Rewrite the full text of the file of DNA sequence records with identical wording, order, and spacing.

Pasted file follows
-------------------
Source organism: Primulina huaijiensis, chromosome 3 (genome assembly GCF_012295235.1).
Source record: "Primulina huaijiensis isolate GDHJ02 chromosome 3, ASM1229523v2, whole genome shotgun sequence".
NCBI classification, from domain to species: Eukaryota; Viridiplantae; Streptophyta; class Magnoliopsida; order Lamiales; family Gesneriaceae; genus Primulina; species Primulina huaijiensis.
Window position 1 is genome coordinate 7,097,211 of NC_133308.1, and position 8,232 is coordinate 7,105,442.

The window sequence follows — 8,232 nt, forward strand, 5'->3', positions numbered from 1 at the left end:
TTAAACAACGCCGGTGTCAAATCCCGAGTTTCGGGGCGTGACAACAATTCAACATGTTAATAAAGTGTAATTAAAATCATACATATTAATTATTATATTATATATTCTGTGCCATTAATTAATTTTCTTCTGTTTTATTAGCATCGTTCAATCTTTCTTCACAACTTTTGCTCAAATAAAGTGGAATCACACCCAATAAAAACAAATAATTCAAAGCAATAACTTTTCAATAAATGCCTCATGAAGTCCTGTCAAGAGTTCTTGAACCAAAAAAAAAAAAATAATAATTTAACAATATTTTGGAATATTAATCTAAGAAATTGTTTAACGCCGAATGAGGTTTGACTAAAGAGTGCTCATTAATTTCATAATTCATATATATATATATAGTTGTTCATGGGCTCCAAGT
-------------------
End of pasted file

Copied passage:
Source organism: Primulina huaijiensis, chromosome 3 (genome assembly GCF_012295235.1).
Source record: "Primulina huaijiensis isolate GDHJ02 chromosome 3, ASM1229523v2, whole genome shotgun sequence".
NCBI classification, from domain to species: Eukaryota; Viridiplantae; Streptophyta; class Magnoliopsida; order Lamiales; family Gesneriaceae; genus Primulina; species Primulina huaijiensis.
Window position 1 is genome coordinate 7,097,211 of NC_133308.1, and position 8,232 is coordinate 7,105,442.

The window sequence follows — 8,232 nt, forward strand, 5'->3', positions numbered from 1 at the left end:
TTAAACAACGCCGGTGTCAAATCCCGAGTTTCGGGGCGTGACAACAATTCAACATGTTAATAAAGTGTAATTAAAATCATACATATTAATTATTATATTATATATTCTGTGCCATTAATTAATTTTCTTCTGTTTTATTAGCATCGTTCAATCTTTCTTCACAACTTTTGCTCAAATAAAGTGGAATCACACCCAATAAAAACAAATAATTCAAAGCAATAACTTTTCAATAAATGCCTCATGAAGTCCTGTCAAGAGTTCTTGAACCAAAAAAAAAAAAATAATAATTTAACAATATTTTGGAATATTAATCTAAGAAATTGTTTAACGCCGAATGAGGTTTGACTAAAGAGTGCTCATTAATTTCATAATTCATATATATATATATAGTTGTTCATGGGCTCCAAGT